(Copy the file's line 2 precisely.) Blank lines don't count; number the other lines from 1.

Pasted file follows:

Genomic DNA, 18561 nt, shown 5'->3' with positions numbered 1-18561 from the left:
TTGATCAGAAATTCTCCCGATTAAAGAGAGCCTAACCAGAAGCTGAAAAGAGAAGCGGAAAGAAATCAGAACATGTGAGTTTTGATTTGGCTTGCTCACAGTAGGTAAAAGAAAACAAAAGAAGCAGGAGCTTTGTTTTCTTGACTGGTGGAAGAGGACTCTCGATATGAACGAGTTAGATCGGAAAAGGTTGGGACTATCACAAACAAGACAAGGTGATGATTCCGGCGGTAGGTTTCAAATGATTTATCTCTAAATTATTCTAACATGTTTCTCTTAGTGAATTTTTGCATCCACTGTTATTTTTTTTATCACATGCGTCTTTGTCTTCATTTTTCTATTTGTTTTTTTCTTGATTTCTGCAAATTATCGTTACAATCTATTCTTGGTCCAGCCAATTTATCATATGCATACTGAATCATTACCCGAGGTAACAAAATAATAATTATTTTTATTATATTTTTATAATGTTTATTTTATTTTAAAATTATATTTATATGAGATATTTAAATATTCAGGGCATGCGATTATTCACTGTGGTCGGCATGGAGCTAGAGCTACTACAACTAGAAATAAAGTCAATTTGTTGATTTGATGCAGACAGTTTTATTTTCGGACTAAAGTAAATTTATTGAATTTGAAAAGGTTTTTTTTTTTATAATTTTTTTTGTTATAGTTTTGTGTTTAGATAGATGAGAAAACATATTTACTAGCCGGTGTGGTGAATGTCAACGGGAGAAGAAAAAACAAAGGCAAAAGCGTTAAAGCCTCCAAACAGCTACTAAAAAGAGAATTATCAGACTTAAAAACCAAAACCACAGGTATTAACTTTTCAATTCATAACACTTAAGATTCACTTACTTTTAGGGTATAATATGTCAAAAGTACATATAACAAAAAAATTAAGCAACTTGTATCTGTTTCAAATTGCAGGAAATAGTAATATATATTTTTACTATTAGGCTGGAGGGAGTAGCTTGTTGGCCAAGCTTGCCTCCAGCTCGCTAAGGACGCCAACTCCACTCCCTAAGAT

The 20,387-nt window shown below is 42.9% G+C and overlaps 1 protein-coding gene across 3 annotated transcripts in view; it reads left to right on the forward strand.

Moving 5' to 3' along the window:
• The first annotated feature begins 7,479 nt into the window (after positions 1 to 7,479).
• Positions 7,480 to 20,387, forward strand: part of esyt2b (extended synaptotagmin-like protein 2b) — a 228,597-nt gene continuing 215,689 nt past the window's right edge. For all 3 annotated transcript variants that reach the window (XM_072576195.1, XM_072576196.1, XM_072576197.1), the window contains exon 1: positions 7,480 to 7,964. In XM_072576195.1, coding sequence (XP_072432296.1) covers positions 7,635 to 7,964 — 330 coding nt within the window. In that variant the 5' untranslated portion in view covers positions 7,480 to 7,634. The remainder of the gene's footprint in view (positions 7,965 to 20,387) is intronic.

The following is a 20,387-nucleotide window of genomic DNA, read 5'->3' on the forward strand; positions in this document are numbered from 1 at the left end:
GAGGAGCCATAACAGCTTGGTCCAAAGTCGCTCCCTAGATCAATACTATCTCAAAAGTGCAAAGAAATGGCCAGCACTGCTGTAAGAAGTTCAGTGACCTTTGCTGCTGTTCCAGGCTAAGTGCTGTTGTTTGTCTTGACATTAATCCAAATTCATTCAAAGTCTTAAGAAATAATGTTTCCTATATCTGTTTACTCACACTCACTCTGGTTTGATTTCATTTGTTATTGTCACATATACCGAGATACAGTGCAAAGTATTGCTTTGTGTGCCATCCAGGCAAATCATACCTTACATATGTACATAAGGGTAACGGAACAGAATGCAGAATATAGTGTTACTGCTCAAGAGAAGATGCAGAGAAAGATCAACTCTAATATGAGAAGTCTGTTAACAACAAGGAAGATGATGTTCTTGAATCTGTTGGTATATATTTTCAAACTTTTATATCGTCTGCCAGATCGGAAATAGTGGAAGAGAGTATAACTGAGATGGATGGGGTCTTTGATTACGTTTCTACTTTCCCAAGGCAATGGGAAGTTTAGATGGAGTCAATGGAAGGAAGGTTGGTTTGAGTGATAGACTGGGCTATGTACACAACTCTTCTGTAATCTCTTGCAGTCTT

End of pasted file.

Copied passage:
TTGATCAGAAATTCTCCCGATTAAAGAGAGCCTAACCAGAAGCTGAAAAGAGAAGCGGAAAGAAATCAGAACATGTGAGTTTTGATTTGGCTTGCTCACAGTAGGTAAAAGAAAACAAAAGAAGCAGGAGCTTTGTTTTCTTGACTGGTGGAAGAGGACTCTCGATATGAACGAGTTAGATCGGAAAAGGTTGGGACTATCACAAACAAGACAAGGTGATGATTCCGGCGGTAGGTTTCAAATGATTTATCTCTAAATTATTCTAACATGTTTCTCTTAGTGAATTTTTGCATCCACTGTTATTTTTTTTATCACATGCGTCTTTGTCTTCATTTTTCTATTTGTTTTTTTCTTGATTTCTGCAAATTATCGTTACAATCTATTCTTGGTCCAGCCAATTTATCATATGCATACTGAATCATTACCCGAGGTAACAAAATAATAATTATTTTTATTATATTTTTATAATGTTTATTTTATTTTAAAATTATATTTATATGAGATATTTAAATATTCAGGGCATGCGATTATTCACTGTGGTCGGCATGGAGCTAGAGCTACTACAACTAGAAATAAAGTCAATTTGTTGATTTGATGCAGACAGTTTTATTTTCGGACTAAAGTAAATTTATTGAATTTGAAAAGGTTTTTTTTTTTATAATTTTTTTTGTTATAGTTTTGTGTTTAGATAGATGAGAAAACATATTTACTAGCCGGTGTGGTGAATGTCAACGGGAGAAGAAAAAACAAAGGCAAAAGCGTTAAAGCCTCCAAACAGCTACTAAAAAGAGAATTATCAGACTTAAAAACCAAAACCACAGGTATTAACTTTTCAATTCATAACACTTAAGATTCACTTACTTTTAGGGTATAATATGTCAAAAGTACATATAACAAAAAAATTAAGCAACTTGTATCTGTTTCAAATTGCAGGAAATAGTAATATATATTTTTACTATTAGGCTGGAGGGAGTAGCTTGTTGGCCAAGCTTGCCTCCAGCTCGCTAAGGACGCCAACTCCACTCCCTAAGAT